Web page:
- DA writes, "Killing critters in one blow was fine but not when it meant getting your character killed." There are two different ways I can interpret this statement (in conjunction with the prior one) in explaining how early Blackmoor combat worked. Chainmail (which, as noted, was first used as a base rule set for Blackmoor) provided a semi-complex man-to-man (i.e. one-on-one or individual) combat system in which one character would strike a blow and, if failing to kill his opponent, would receive a blow in return. In Chainmail, your attack either kills your opponent or it does not, and there are many tables provided that show the chance needed to down your foe based on the combatants armor, weapon, mount, etc. For the fantasy monsters of Chainmail (ghouls, giants, ogres, wizards, dragons, etc.) a simple 2D6 roll is cross-referenced against the chance to kill such a beast. For example a Hero needs to throw an 11 to kill a giant, but only a 9 to kill an ogre. However, against lesser foes (orcs, goblins, bandits, etc.) a character uses the weapon vs. armor table (so a character with a mace needs a 9+ against leather and shield or a 7+ against plate armor...oh yes, folks, your choice of weapon in OD&D really DOES matter if you use the standard Chainmail combat instead of the "alternative combat rules" that later become the norm of the game). So keep these Chainmail rules in mind, while considering Mr. Arneson's recollection.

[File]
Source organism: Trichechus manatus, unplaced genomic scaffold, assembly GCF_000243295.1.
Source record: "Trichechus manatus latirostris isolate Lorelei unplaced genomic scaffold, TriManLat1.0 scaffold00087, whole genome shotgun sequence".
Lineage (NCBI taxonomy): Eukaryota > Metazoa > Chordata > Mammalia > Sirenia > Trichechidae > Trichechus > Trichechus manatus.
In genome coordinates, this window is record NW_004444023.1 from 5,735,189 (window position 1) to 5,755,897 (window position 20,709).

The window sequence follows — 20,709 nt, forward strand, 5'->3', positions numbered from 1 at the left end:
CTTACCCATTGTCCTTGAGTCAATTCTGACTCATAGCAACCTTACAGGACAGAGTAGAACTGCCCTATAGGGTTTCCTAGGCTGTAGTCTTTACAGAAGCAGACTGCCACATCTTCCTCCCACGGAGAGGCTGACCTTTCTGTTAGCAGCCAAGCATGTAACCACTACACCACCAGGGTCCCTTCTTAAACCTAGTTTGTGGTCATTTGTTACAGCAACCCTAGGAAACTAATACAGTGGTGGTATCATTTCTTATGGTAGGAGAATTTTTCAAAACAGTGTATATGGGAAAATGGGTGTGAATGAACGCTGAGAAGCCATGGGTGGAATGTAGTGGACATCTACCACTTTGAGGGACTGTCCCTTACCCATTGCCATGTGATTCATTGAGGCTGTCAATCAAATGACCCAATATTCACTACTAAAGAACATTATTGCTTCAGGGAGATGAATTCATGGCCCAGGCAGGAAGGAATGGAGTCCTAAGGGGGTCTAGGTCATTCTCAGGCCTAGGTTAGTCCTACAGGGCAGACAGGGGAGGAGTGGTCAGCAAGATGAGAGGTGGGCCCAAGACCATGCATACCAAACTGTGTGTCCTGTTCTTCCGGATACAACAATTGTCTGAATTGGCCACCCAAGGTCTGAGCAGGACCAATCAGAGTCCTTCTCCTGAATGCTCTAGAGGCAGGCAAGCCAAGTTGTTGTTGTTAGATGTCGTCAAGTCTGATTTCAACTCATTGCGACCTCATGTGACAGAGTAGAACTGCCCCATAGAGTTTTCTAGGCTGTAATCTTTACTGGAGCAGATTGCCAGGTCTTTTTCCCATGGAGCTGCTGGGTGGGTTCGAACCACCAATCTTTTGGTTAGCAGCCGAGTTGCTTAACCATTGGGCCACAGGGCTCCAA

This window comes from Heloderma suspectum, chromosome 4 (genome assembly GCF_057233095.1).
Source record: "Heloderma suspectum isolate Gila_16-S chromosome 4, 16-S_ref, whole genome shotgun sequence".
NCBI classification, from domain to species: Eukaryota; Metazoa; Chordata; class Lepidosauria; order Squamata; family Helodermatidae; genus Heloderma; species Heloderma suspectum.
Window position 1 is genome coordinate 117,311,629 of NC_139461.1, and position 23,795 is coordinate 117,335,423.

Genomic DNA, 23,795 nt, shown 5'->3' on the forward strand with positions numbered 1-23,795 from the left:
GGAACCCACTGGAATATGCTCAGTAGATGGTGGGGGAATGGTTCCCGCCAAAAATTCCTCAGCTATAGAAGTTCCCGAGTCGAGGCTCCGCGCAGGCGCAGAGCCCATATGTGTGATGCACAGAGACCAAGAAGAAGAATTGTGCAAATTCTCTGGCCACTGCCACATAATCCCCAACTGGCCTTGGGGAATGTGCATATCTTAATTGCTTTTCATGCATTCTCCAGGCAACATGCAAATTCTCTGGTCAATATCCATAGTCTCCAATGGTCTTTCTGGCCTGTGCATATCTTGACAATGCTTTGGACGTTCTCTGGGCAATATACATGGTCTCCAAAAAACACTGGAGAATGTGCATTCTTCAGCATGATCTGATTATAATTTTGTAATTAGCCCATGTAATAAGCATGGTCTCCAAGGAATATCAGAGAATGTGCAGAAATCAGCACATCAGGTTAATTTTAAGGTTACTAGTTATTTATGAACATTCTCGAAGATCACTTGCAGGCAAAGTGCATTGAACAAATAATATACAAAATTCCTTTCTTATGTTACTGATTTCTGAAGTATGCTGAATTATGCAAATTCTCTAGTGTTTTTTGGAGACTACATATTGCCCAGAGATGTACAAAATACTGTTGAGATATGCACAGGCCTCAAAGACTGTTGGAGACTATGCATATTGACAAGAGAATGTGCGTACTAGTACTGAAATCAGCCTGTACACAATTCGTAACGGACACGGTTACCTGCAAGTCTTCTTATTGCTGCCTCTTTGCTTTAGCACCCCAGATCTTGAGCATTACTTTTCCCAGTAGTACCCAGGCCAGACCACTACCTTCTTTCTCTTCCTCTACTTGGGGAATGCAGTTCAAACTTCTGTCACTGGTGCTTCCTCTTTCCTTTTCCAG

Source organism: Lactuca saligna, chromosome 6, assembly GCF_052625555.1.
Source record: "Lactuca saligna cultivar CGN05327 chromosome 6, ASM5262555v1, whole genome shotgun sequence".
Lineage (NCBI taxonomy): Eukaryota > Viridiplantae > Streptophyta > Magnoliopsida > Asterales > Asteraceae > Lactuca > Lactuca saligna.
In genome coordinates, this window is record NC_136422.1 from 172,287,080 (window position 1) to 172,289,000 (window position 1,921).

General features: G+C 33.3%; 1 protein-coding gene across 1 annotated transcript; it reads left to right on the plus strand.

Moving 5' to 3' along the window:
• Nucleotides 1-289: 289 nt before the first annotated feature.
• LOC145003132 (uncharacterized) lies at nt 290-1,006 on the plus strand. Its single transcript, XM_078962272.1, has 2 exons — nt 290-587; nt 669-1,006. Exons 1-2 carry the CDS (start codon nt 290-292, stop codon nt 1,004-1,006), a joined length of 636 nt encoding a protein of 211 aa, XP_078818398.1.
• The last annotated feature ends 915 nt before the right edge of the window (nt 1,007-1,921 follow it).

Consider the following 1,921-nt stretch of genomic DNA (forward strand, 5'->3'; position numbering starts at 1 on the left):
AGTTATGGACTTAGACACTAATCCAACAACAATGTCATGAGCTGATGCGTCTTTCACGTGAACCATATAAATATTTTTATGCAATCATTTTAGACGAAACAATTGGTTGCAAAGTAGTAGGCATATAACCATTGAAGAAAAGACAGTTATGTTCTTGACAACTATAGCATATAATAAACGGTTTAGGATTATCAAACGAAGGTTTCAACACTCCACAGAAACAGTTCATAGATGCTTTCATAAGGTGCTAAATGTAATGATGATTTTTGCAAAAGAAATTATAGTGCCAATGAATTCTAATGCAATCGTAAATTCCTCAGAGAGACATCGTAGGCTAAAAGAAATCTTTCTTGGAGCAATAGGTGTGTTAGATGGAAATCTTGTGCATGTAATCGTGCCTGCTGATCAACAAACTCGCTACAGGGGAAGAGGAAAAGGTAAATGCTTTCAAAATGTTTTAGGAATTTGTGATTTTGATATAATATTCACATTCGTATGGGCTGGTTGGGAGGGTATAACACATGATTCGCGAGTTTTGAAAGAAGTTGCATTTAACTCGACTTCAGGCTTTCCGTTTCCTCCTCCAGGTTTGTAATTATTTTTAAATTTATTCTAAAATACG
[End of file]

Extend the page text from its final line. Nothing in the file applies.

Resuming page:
As I said, there are two ways I can interpret DA's statements here: #1 He used the Chainmail system (with some restructuring: the average Joe is neither a "Hero" nor a "Wizard" and thus has NO chance to single-handedly kill a great monster) giving one character a first strike (i.e. chance to kill) and thus risking a return blow (and auto-kill). This, in turn, led to the development of hit points due to players lack of enjoyment at being "one-shotted." #2 DA had a modified version of Chainmail that featured a SINGLE ROLL of 2d6 that would either result in "victory or death." #2 would actually be a literal (if radical!) interpretation of the statements and I think unlikely (as it's unclear how that would lead to the development of hit points, nor be used in conjunction with armor class, which DA reports to have adapted to his game from an earlier naval warfare game system he designed).